While it would be easy to default to one of the many talented wide receivers ranked outside of our top-10, the players with the best shots at becoming superstars are Tua Tagovailoa and Joe Burrow. As good as Joe Burrow was in his historic senior season, Tua Tagovailoa is still the more talented quarterback. While Joe Burrow will head back to his home state of Ohio to play for the notoriously thrifty Mike Brown, Tua Tagovailoa will head to South Beach to play for Stephen Ross. While sometimes controversial, Ross has proven that he isn’t afraid to open up his pocketbook when needed. If I had to assign probabilities to rookies becoming true superstars in the NFL, Tua would top the list. If he can stay healthy, he should have multiple All-Pro berths in his future, and he should be in the top-five quarterback conversation by 2022. Only health or poor roster construction could hold him back from realizing his potential.
– Raju Byfield (@FantasyContext)

Michael Pittman Jr. (WR – IND)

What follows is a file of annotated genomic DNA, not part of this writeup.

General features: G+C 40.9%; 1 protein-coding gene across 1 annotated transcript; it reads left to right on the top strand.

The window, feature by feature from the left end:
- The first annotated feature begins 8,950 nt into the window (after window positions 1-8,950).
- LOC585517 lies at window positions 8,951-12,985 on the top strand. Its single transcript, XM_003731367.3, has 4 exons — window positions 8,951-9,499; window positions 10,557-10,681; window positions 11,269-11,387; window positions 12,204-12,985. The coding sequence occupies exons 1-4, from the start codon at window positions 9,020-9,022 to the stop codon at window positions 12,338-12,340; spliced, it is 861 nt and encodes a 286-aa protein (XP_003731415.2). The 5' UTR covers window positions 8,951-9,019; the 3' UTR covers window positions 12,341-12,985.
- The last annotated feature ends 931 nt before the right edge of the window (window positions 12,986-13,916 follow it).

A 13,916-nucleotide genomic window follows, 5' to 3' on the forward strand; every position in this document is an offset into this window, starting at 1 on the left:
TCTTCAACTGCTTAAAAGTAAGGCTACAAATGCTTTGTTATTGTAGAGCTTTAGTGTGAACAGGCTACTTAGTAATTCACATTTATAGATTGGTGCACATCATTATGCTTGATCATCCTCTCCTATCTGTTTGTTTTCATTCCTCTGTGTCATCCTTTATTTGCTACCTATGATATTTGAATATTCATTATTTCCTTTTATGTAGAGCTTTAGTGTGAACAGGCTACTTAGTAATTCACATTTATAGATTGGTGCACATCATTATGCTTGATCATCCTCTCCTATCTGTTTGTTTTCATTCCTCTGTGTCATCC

With the 34th overall pick in the 2020 NFL Draft, the Colts selected wide receiver Michael Pittman Jr. out of USC. The Colts are in need of some pass-catchers in this offense, as veteran T.Y. Hilton has dealt with injuries over the last few years and is 30 years old, and he’s entering his ninth season in the NFL. With veteran Philip Rivers leading this offense, the Colts are going to need some weapons for Rivers to throw to. Eric Ebron and Devin Funchess are also out of Indianapolis, leaving the Colts with just Hilton, Jack Doyle, and second-year wide receiver Parris Campbell, who played in just seven games last year. With arguably the best offensive line in the NFL and a new rookie running back in Jonathan Taylor, this offense has the potential to be very exciting and high-powered this year. Frank Reich had some high praise for Pittman and spoke about him fitting the X role on this offense in the future. At six-foot-four and 223 pounds, Pittman has the prototypical size to be a WR1 in the NFL. He might be the most physical wide receiver in this class — he is very talented in the red zone, doesn’t drop many passes, and had an impressive Combine performance. The Colts demonstrated confidence in Pittman by taking him 34th overall, making him the eighth wide receiver selected this year in a very deep receiver class. The Colts also invested in Pittman before drafting Taylor, who was arguably the top running back in this class. The investment is clear, and Pittman is in one of the best spots for a rookie wide receiver to produce in year one.